A Time For Presence
April 6, 2020

We're forcibly separated from each other. Residents of many cities around the world are sheltered in place, permitted to leave home only for basic necessities.

It's tempting to hunker down in our personal bunkers, avoid contact with others, and wait out the storm.

The opposite is true. More than usual, we need to be present to one another. When fear verging on panic grips the world, we realize more than ever our need for companionship.

We're creatures of mutual presence because we are made in the image of a God who makes Himself present, a God of three co-present Persons.

As John Frame has said for a long time, the covenant God of Scripture not only speaks with authority and controls all things, but speaks and controls by drawing near. Control, authority, and presence make up the triad of covenant attributes.

God makes Himself present in speech. Israel hears His voice from the mountain, Moses and the prophets hear and record His words. Finally, in the last days, the Word becomes flesh and dwells among us.

He makes Himself present by entering into face-to-face communion, first with chosen representatives like Moses (Exodus 33:11; Deuteronomy 5:4) and then, in the incarnation, with a whole generation of Jews. He makes Himself tangible, audible, capable of being handled (1 John 1).

By the Spirit, we are brought into the Son's face-to-face communion with the Father. With unveiled face, we see the face of God in the face of Jesus (2 Corinthians 3:12-4:6).

It's been plausibly argued that Paul is talking about a face-to-face contact mediated through the church. We are face-to-face with Jesus when face-to-face with our brothers, even the least.

This logic has a liturgical application. We assemble before God's face, but we also assemble to be face-to-face with one another. We praise God, but we also "speak to one another with Psalms, hymns, and spiritual songs" (Ephesians 5:19; Colossians 3:16).

This isn't just a both-and. We hear God's voice through the voice of a pastor. We're face-to-face with God by being face-to-face with one another. God is present to each of us, yes. God is also present among and through each of us. Jesus remains tangible to us, through one another as together we touch and taste the bread and the wine that is body and blood.

As Brad East put it in a superb essay, the liturgy is a communion among bodies that are, in principle, touchable: "Touch - or in the language of Paul Griffiths, the caress - is the ever-​present possibility of the intimacy of bodily presence: shaken hands, a punch in the gut, a slap on the back, a slap in the face, a hug, a kiss, a total embrace. Genuine communication occurs when human touch is possible."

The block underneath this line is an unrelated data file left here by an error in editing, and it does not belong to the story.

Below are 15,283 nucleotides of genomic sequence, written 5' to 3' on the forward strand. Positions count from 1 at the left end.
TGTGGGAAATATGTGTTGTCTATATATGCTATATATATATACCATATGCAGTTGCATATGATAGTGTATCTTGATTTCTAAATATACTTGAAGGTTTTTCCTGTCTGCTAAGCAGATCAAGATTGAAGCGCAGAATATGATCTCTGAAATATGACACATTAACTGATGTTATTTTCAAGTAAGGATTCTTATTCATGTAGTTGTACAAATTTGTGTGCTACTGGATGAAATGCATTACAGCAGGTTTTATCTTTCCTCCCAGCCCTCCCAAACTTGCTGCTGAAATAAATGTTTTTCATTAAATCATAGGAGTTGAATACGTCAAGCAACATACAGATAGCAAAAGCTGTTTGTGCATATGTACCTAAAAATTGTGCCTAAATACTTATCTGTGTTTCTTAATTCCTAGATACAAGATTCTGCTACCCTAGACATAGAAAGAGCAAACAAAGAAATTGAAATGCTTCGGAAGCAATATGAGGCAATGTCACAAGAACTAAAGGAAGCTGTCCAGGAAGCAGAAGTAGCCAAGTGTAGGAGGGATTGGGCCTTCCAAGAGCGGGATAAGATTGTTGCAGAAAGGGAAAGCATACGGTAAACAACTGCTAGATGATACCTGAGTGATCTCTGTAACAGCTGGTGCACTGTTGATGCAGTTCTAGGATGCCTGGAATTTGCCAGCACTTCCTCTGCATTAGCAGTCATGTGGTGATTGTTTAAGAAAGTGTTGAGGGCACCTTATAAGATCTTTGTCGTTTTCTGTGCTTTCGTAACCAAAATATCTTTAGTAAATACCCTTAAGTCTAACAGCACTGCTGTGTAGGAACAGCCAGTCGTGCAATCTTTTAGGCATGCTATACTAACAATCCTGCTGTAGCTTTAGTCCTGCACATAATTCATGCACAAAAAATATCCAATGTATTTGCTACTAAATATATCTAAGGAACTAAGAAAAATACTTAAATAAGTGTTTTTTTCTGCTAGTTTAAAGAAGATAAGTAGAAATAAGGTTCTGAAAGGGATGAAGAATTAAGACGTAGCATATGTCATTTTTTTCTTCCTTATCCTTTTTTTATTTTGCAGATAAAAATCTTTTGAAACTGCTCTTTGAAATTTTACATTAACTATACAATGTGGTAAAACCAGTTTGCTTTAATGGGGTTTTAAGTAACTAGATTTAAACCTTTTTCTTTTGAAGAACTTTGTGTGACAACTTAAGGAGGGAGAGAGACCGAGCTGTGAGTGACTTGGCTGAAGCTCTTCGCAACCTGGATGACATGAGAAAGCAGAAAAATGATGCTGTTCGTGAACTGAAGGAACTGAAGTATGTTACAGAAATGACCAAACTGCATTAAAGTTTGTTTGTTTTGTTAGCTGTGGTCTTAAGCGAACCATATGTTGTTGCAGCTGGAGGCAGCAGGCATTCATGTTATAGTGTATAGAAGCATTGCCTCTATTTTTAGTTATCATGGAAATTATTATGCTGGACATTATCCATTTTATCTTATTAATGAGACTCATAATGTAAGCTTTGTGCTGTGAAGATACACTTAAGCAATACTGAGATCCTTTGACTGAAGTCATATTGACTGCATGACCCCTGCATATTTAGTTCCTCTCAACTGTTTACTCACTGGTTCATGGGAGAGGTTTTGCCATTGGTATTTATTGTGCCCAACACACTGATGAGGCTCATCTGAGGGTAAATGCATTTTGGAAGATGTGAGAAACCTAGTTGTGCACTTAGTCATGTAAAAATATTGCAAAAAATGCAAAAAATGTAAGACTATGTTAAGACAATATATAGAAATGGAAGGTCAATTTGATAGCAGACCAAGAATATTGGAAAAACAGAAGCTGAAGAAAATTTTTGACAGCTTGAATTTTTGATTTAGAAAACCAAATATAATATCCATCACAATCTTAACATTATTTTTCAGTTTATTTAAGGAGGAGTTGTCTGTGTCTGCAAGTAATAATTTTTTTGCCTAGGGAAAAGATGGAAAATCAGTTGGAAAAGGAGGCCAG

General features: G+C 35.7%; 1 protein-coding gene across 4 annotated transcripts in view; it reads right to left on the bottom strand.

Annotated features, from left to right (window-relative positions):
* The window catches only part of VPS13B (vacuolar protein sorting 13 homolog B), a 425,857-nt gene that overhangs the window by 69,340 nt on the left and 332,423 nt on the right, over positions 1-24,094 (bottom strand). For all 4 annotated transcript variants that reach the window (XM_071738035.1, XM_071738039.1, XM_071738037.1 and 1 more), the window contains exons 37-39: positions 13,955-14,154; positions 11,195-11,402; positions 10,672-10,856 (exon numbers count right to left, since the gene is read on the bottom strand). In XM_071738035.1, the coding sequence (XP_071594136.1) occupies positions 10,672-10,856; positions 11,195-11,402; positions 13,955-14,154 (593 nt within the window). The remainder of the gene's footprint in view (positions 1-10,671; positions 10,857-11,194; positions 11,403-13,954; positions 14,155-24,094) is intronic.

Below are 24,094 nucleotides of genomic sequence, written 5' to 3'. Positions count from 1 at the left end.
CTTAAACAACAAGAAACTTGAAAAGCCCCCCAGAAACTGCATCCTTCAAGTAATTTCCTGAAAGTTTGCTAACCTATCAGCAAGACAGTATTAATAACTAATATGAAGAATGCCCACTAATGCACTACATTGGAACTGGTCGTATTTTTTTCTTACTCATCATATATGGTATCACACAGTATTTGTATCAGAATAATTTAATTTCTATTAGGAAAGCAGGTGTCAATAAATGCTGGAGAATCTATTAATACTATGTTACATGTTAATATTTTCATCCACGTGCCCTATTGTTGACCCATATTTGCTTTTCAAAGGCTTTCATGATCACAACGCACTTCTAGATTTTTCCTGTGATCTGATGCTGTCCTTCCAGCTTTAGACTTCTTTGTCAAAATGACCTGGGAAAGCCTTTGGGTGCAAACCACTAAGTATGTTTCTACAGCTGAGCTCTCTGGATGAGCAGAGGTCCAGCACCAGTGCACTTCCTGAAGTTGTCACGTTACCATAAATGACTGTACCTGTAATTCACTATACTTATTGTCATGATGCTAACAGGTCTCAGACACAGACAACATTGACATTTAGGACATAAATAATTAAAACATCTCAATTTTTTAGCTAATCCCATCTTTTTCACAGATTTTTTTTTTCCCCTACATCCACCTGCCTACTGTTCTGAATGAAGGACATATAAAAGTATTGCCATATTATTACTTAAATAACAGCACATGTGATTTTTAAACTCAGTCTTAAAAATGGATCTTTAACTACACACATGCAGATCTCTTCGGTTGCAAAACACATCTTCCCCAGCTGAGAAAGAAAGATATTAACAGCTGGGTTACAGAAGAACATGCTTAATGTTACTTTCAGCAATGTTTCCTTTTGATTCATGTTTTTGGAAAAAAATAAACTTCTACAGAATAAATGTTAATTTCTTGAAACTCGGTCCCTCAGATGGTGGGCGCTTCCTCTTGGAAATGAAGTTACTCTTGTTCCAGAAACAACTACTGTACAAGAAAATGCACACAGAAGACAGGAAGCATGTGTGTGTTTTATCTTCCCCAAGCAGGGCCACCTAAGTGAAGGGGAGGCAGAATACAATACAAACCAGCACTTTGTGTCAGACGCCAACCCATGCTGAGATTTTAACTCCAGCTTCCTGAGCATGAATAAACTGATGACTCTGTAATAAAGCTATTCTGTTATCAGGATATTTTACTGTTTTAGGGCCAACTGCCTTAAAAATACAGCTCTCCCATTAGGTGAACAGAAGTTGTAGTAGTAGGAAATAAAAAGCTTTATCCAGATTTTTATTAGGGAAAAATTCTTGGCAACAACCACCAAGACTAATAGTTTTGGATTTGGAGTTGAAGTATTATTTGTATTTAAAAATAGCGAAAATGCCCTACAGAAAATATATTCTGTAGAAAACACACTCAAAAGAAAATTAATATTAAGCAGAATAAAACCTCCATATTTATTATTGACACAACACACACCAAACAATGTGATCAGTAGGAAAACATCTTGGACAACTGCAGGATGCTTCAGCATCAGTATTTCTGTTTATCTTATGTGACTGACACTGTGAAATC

How do we remain faithful to this anthropological, incarnational, and liturgical reality in the midst of a pandemic lockdown?

In general, these considerations give us some standards for sorting through the available options. We can be present to one another in different modes, different intensities. Bodily, tangible, face-to-face presence is best of all. Second best are interactive technologies that enable us to see and hear one another. Failing that, we may have to rely on the voice, or the written word.

Let me apply this first to pastors and church leaders. Now is not a time to retreat to the study to wait for your church members to call if they need you. They do need you. They need to know Christ is with them now, and you are ordained to be Christ's presence to them.

Now is a time to redouble your efforts to be present to the congregation. They need to hear your voice and see your face, and you need to hear and see them.

For some members, that will mean a personal visit, so you can pray with and for them, even if it's on the front lawn. For others, it means a weekly check-in by Zoom, Skype, or phone.

What about worship? It's not surprising that some churches have adapted easily to online church. After all, online church isn't all that different from live church. When they gather in person, they watch the praise band; they might sing along but they aren't singing to one another. They listen to a sermon. They rarely commune at the Lord's table anyway, so they don't even think to wonder if they can celebrate a virtual Eucharist.

But that form of worship is deeply flawed. It doesn't embody the one-another dimension of Christian liturgy. It doesn't embody mutual presence.

Churches that believe worship is a gathering of bodies as a body find the current situation much more challenging. The gradation of "presences" sketched above might help.

In some states in the U.S., churches are still permitted to meet, within certain restrictions. I believe they should meet, while observing public health guidelines and without grandstanding.

Churches could have several consecutive services on a Sunday, or spread out through the weekend. Churches could subdivide into parishes and hold smaller services at homes. Bodily presence, even if it involves only two or three or ten meeting together, is optimal.

For churches that cannot meet, technologies that permit some form of interactiveness are preferable. As Brad East notes, following Robert Jenson, worship involves "cross-talk" of members to one another.

For the past two Sundays, I've led a Zoom service for a small group from my home. My family worship together in person, while others join us from their homes. We're able to sing and say the liturgy together. Glitches and infelicities abound, but we at least approach the biblical norm of face-to-face, voice-to-voice presence.

Among other things, the closer we get to full bodily presence, the more refreshing our time is. Praying together, saying a creed together, singing together (even badly), laughing together reminds us, in this strange time, that God still sits on the circle of heaven with Jesus at His right hand.

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